Elvis and his wheels

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Immaculate, but how did it even get through the Landgate?

The observant Ryer walking around town over the weekend will have noticed the sudden appearance of 1950’s hair styles, jeans with 4 inch turnups and the occasional splendid classic car.

Could almost have looked at home in the Untouchables

All of this could mean only one thing: the rockabillies were in town. Once a year enthusiasts for all things ’50’s from fashion to cars and, of course, music, descend upon Rye and Camber for the weekend and on the Sunday afternoon Rye gets the benefit of a display of wonderful, exotic, noisy and sometimes downright outrageous cars parading through the town to collect in the station car park for judging.

How to go on holiday in an Austin A30 – another suitcase and it would surely tip over!

The cars, in fact, spanned more than just the ’50s with pre-war vehicles sharing the road with relatively modern examples from the ’60s.

American cars formed the majority with many that would have done justice to Hollywood films: Bonny and Clyde, the Untouchables (from the prohibition era), through to a couple of beautiful Pontiac Trans Ams that could have starred with Burt Reynolds in Smokey and the Bandit.

One of the mighty Trans Ams

The smallest cars were a lovingly prepared pre-war Austin 7 and an Austin A30, its roof piled so high with period luggage that one almost expected it to topple over. The largest  was so wide that, when coming down the Mint, little room was left on either side of it. All this to the sound of revving V8 engines, car horns playing “Dixie” and, once, the voice of the Elvis Presley – the king himself, declaring his love for his blue suede shoes from a period car radio.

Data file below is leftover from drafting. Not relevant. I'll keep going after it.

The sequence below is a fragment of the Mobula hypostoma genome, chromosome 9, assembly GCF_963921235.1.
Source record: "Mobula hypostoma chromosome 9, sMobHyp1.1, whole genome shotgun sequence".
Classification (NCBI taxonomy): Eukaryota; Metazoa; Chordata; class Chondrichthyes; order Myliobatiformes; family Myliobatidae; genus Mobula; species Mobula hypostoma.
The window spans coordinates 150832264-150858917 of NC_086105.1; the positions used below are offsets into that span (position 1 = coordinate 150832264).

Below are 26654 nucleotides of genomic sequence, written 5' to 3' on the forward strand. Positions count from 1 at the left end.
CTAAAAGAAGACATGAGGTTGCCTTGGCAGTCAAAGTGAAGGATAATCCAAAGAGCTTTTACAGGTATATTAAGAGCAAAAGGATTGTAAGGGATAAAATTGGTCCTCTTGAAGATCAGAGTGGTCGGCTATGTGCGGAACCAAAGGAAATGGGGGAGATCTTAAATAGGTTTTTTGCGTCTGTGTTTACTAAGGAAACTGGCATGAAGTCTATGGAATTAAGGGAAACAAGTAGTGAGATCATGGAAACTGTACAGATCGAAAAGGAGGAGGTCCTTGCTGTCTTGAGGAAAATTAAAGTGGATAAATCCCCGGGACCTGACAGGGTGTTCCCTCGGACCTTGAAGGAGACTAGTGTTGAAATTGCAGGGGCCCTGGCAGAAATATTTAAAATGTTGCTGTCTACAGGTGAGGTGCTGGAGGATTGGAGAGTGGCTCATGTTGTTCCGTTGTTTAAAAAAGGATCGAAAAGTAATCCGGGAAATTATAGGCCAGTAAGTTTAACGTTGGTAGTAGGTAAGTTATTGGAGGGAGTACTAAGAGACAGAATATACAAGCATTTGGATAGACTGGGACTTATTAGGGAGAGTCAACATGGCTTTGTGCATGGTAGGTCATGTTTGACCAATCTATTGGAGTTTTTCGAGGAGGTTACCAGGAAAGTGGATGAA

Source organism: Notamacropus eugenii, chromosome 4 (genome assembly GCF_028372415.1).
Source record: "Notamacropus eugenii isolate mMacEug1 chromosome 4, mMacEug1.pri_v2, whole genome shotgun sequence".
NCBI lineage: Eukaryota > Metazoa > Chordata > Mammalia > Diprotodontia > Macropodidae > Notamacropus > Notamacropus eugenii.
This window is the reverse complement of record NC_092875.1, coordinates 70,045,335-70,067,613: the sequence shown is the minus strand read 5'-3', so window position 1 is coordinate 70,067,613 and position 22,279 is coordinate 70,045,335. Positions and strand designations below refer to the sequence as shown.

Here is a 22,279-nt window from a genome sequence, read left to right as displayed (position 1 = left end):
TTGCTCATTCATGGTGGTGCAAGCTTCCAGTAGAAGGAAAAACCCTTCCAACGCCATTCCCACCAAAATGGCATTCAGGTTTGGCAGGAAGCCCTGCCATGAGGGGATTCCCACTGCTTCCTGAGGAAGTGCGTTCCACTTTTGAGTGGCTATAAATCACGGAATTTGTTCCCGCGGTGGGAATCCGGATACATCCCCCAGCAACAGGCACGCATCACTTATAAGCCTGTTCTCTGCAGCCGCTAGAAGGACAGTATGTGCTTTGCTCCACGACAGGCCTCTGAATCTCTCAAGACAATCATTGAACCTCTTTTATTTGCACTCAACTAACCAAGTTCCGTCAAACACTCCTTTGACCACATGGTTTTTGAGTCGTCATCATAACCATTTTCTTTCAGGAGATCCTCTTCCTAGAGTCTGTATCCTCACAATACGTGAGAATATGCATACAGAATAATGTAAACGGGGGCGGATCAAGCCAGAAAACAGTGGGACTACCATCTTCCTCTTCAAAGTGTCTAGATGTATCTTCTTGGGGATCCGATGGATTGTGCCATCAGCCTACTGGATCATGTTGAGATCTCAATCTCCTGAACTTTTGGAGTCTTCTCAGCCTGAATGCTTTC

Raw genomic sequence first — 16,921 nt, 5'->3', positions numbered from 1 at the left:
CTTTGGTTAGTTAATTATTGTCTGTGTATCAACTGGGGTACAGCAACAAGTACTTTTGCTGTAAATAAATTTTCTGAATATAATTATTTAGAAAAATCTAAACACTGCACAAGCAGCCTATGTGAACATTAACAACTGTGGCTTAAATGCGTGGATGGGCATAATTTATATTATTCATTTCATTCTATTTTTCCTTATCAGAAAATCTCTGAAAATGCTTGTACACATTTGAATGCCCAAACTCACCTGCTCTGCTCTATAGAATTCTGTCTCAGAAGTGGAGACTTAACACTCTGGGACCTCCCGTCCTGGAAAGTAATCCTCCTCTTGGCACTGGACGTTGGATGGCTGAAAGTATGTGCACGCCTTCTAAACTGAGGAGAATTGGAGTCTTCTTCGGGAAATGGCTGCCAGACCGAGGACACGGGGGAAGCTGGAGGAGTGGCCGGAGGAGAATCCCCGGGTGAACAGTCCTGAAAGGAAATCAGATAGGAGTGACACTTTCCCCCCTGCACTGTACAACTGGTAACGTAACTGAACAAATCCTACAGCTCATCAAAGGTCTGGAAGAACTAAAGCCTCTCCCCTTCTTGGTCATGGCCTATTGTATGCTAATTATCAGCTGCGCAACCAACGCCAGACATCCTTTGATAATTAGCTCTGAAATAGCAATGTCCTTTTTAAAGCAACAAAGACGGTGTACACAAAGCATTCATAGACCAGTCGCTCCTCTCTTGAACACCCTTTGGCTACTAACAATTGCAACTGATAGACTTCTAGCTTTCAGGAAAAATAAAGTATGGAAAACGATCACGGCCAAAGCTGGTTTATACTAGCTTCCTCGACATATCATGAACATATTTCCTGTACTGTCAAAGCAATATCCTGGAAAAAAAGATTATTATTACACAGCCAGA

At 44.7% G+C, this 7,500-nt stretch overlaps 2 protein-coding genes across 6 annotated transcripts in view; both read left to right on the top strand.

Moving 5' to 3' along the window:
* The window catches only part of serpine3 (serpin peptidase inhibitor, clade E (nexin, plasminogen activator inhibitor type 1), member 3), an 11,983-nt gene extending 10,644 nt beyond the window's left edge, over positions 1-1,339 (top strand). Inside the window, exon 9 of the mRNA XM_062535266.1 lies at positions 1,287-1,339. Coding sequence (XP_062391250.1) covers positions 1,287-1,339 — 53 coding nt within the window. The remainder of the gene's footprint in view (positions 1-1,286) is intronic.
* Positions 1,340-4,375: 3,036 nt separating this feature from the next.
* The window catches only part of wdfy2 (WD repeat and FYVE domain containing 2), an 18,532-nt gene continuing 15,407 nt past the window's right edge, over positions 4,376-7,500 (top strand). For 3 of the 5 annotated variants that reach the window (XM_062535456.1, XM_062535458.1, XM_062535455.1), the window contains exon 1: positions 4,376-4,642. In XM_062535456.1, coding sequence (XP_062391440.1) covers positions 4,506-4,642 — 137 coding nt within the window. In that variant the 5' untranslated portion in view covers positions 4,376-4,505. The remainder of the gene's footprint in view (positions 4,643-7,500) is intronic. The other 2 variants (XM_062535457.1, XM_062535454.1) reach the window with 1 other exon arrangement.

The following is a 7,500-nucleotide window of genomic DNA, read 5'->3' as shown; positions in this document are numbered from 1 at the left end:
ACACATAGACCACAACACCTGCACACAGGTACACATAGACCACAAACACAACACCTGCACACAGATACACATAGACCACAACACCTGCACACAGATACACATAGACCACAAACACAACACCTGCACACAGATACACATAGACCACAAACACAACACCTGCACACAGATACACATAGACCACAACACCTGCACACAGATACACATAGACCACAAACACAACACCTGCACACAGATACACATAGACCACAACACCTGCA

Unbeatable – the sight and sound of a fabulous Bugatti. All it needs is Louis Chiron in the driving seat.

As you may have gathered by now, this writer (having once owned an Aston Martin driven by Tony Curtis in the 1969 film Monte Carlo or Bust) is something of a petrolhead, and while some, doubtless, were glad when all the noise was over, the crowds watching the parade and in the car park afterwards, suggest that I was not the only one who enjoyed the site, sound and, just occasionally, the authentic smell of Castrol R and will be looking forward to their return next year.

Image Credits: John Minter.

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